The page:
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Old 05-31-2012, 11:28 AM
LawnSite Member
Join Date: Jul 2011
Location: New Franklin, MO
Posts: 16
Tree growth and development

Ok, back again.

So, you can see from the photograph I just sent, you all may have some serious issues to deal with. How many of you have hardwood trees that appear weak? And spruce that show little or no growth this spring?

Why can't an apparently healthy spruce tree put out new buds this year? Look at it, the terminal buds appear brown, dead, maybe some new axillary buds trying to pop out behind the terminal.

Ask yourself why?

Because ALL trees and plants on your property have been impacted by Imprelis. Every single plant on your property. You may not see the injury at first, the tree looks ok from a distance, but now, you can begin to look close.

In my opinon:

1. The toxin is still in the soil and causing injury in many areas of the country.

2. Property owners may lose 5 years of normal growth or more before the trees recover, if they recover, you know, they can go the other way and decline over the five years and you have firewood standing in your front yard and your Dec 31, 2013 guarantee DuPont gives you is long forgotten.

3. Trees decline slowly folks. Some faster than others. I saw this in the last DuPont investigation I worked on from 1993 to 2001 with their product Benlate.

4. Trees that don't put on new growth, why..... they don't have the energy reserves to do so. They are growing weaker. Their root systems are damaged and they can't take up water and nutrients. Leaves are light green to yellow in some cases. That means there is no chlorophyll in the leaves folks. You have to have "green" chlorophyll for photosynthesis to manufacture sugars for the tree to live on.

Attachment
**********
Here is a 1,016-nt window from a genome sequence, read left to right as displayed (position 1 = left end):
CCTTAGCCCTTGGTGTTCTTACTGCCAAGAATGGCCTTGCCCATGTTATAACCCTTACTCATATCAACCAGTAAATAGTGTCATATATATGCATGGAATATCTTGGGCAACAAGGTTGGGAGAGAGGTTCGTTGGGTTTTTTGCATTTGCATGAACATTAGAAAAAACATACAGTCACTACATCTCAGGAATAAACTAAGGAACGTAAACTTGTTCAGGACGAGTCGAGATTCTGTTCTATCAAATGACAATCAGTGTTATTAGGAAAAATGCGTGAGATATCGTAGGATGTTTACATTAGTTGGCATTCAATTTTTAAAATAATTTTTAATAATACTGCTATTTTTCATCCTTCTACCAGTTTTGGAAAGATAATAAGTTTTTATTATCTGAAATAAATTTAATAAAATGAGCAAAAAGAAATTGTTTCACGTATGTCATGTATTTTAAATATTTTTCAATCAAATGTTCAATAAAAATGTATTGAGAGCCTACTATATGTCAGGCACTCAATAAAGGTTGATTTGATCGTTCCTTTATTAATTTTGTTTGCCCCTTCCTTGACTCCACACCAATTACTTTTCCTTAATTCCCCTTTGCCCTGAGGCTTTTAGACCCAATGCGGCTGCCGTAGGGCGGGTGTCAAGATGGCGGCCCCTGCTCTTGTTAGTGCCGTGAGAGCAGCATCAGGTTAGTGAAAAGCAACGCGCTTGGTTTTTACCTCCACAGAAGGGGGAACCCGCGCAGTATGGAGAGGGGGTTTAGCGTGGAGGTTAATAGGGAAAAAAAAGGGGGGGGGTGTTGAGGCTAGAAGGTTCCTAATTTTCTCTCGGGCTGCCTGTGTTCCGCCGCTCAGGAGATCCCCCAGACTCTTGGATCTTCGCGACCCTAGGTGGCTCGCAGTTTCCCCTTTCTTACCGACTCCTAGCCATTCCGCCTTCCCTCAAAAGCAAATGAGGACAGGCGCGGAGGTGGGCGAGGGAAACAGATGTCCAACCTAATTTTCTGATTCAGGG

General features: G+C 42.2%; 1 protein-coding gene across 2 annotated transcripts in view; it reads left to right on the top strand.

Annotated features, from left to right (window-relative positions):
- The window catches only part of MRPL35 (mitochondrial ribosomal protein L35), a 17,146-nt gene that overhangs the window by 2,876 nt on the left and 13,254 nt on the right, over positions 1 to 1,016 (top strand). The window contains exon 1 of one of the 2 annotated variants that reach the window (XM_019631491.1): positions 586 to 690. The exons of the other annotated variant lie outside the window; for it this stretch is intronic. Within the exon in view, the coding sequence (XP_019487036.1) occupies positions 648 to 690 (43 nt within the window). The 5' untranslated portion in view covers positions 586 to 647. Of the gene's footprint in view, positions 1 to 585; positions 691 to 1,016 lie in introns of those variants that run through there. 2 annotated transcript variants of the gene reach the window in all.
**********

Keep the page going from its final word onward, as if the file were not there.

5. Don't let DuPont bully you into a quick settlement like they are doing with Wally. You should be compensated for all of your "lost growth" at a reasonable rate of say $150 to $200 per foot of lost growth depending on the tree size etc.

6. A red maple will grow 1.8 feet per year in the wild according to the USDA. How fast will it grow in your well fertilized and irrigated lawn? But, let's just use the wild growth number 1.8 x 5 = 9 feet. 80% loss is about 7 feet x $150 = $1050 per tree. Do you think this is a stretch of the imagination? This is based on my preliminary work, but, let's assume I'm wrong and it is only 1/2 of what I claim, that is still $500 bucks.

7. Imagine your trees 5 years from now and what they would look like? AFter all, why did you plant trees? Wasn't it with the expectation that they would grow and develop into something you wanted in your back yard? DuPont has taken those expectations away from you and you don't even realize it. So many people do not see what is happening here.

8. Then, how did DuPont measure your tree last fall or whenever they came out? They took a measurement based on the "current" condition of the tree. Ask yourself, I couldn't replant last year, I can't replant this year, maybe, just maybe it will be safe to replant next year. OK

9. So, the replant next year won't grow very much. And, you run the risk of a continued impact of Imprelis on the tree, maybe not, maybe so, even DuPont doesn't know.

10, Therefore, if DuPont didn't poison your tree in 2011, how large would it be at the end of 2013? Shouldn't DuPont pay you for what the tree would have looked like in the fall of 2013? They stole three years of growth, or most likely more like 4 years depending on the size of your replant.

11. In the case of red maple, a 20 foot tree in 2011 would be compensated at $1910, this is DuPont's value, not mine. 3 yrs x 1.8 feet = 5.4 feet. DuPont's value for a 25.4 ft tree is::::: == $3500. That is about a $1500 difference. You just lost another $1500.

12. To those who still think it is best for them to negotiate on their own without the assistance of legal expertise, how far do you think you are going to get with DuPont on your own? Look at Wally, all he wanted to do was have his trees cut down by someone else is how I understand it. Think people, think.

13. I'm not an attorney, I am a plant scientist, I offer no legal advice or suggestions of any kind. None. I just do my job as a plant scientist and report what I see. My findings are just preliminary. Additional research may prove me wrong and that is ok. That is what the scientific method is all about, discovering false and misleading science that can result in erronous expectations. Do not rely on my work since it has not been tested by other reliable scientists and DuPont. They should have a chance to evaluate these opinions of mine and offer their own opinions. I strongly recommended that you contact DuPont and request they conduct their own studies to insure that "good" science and economics will prevail in the analysis and financial evaluation of this toxic event.

That's it.

Have a great day.
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